The plaintiffs allege in the suit that vapor-phase systems used by the greenhouses to deal with odors caused eye irritations and makes allergies and asthma worse, KEYT-TV reported.

One of the plaintiffs said the marijuana smell scares away prospective buyers for his house, which has been on the market over the past two years.

The residents are not seeking money from the growers.

Rather, they would probably dismiss or settle the action if the growers replace their filtration system and the mitigated the odors, according to the complaint.

The growers did not have an immediate response to KEYT-TV, as they had not yet seen the suit as of Thursday night.

Odors from marijuana cultivation facilities have been a growing problem nationwide, leading to a number of municipalities and MJ businesses to take actions to address the problem.

Associated Press

Florida legislators seek partial THC cap in medical marijuana

Florida would cap the amount of THC in medical cannabis at 10% for patients younger than 21 under a state Senate bill amendment filed Friday, a move that could be disruptive to the state’s fast-growing MMJ industry.

The measure, however, isn’t as stringent as a proposal floated by Florida House lawmakers to cap all medical cannabis at 10%.

That proposal would require growers to destroy any flower and genetics higher in THC and remove the flower and concentrates from dispensary shelves.

Still, the Senate amendment, which has some exceptions, such as for the terminally ill, could require challenging and likely costly business adjustments.

Jeffrey Sharkey, president of the Medical Marijuana Business Association of Florida, called the amendment a “big problem” but added that “many members of the Senate will fight it.”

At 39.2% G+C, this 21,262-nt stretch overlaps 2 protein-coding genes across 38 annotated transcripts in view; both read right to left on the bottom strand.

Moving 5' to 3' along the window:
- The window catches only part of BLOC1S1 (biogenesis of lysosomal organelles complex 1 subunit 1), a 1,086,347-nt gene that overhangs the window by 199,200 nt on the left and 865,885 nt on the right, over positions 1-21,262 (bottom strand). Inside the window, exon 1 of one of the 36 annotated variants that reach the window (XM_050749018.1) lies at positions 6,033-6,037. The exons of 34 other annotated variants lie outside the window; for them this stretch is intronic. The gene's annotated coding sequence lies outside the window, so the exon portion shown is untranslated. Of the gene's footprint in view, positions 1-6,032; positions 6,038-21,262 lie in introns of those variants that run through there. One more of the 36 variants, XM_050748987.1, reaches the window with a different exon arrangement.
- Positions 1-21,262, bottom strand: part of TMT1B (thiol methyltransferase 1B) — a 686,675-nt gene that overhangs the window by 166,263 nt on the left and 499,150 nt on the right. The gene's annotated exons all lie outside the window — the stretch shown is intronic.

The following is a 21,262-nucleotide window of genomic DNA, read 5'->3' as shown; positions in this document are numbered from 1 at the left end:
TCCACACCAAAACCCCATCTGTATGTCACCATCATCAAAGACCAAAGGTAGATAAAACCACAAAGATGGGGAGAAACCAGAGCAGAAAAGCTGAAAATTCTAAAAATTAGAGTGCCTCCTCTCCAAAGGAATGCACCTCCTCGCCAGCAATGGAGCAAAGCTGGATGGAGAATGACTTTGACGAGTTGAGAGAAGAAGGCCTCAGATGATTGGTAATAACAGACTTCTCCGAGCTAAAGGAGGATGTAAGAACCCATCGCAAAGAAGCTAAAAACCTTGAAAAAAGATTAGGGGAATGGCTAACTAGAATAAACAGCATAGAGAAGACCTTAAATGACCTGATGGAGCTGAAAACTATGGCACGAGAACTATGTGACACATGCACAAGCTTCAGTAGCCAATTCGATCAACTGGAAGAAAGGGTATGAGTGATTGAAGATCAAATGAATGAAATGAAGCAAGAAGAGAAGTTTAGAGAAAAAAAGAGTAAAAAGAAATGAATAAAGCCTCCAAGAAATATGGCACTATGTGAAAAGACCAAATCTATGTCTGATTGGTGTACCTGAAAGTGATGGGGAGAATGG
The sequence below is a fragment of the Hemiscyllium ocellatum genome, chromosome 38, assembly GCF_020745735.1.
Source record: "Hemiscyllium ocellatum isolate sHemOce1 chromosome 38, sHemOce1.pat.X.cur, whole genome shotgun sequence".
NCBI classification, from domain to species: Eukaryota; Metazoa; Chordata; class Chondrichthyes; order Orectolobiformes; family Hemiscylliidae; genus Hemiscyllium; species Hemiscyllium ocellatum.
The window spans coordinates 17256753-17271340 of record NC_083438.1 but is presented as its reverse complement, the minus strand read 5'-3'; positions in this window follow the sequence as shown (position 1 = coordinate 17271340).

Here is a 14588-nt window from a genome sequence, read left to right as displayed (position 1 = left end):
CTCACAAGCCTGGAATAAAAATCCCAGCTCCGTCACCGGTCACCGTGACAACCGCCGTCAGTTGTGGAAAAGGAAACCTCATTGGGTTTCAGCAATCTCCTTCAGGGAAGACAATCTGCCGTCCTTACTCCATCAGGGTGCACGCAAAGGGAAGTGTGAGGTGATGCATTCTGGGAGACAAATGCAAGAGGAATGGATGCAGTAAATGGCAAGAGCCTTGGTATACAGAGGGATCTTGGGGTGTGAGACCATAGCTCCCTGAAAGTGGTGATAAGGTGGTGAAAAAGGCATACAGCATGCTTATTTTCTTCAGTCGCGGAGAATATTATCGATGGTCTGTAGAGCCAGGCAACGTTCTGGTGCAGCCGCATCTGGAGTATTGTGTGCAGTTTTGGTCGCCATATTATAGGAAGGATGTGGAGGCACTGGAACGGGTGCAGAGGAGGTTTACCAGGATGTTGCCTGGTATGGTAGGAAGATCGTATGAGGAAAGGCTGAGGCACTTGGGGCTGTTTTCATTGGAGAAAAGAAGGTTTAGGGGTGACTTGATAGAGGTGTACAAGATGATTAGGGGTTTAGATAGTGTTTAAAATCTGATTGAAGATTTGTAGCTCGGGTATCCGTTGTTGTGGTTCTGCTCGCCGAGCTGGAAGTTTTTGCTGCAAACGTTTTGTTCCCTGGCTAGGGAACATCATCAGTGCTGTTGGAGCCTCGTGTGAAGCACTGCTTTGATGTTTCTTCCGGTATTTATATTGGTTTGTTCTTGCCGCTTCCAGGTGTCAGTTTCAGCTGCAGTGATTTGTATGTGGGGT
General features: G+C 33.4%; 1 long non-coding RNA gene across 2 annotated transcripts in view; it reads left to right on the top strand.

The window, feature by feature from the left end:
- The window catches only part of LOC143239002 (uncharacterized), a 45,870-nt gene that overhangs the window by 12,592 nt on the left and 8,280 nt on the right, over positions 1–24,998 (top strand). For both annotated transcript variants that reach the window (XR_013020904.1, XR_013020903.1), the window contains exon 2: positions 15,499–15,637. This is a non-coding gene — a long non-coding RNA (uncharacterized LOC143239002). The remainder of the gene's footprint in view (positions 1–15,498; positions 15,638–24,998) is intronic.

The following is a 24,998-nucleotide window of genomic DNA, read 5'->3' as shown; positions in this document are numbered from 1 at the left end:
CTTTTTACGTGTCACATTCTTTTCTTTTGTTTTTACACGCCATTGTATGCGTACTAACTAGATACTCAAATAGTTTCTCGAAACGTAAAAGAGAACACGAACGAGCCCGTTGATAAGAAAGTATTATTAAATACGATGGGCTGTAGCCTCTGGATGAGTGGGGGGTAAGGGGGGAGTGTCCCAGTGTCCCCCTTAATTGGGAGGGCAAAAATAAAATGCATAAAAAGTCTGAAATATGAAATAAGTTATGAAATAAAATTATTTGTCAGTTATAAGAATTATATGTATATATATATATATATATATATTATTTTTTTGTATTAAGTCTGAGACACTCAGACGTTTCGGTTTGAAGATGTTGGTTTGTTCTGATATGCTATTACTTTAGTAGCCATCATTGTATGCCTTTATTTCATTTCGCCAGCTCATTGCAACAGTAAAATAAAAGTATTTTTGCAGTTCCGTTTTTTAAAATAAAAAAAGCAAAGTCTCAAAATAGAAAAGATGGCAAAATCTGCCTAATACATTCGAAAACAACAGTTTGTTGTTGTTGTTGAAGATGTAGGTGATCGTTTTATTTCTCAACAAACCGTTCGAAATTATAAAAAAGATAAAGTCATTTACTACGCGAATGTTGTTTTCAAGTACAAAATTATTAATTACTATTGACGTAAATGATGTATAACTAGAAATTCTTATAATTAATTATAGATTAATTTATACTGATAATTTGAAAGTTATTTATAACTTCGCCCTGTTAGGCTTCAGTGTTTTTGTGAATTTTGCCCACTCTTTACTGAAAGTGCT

The bill is scheduled to be taken up by the Senate Rules Committee on Monday.

Sharkey wrote in an email Friday to Marijuana Business Daily that any THC cap “undermines the medical assessments and dosage recommendations made by physicians for their patients.”

– Jeff Smith

NY-based cannabis firm iAnthus takes group to court in Canada

Vertically integrated multistate marijuana operator iAnthus Capital Holdings is taking legal action against an international investor group that claimed the New York company has defaulted on a $25 million convertible debt deal.

The legal action, filed in a court in Ontario, Canada, centers around claims that iAnthus has not kept to the terms of a deal struck last year with Oasis Investments, an Austin, Texas-based group with headquarters in Hong Kong.

iAnthus strongly denies the Oasis allegations.

“We are disappointed with Oasis’ attempt to extract value at the expense of our shareholders and other stakeholders, and we will pursue any and all remedies available to us as a result of Oasis’ self-interested behavior,” iAnthus Chief Financial Officer Julius Kalcevich said in a statement.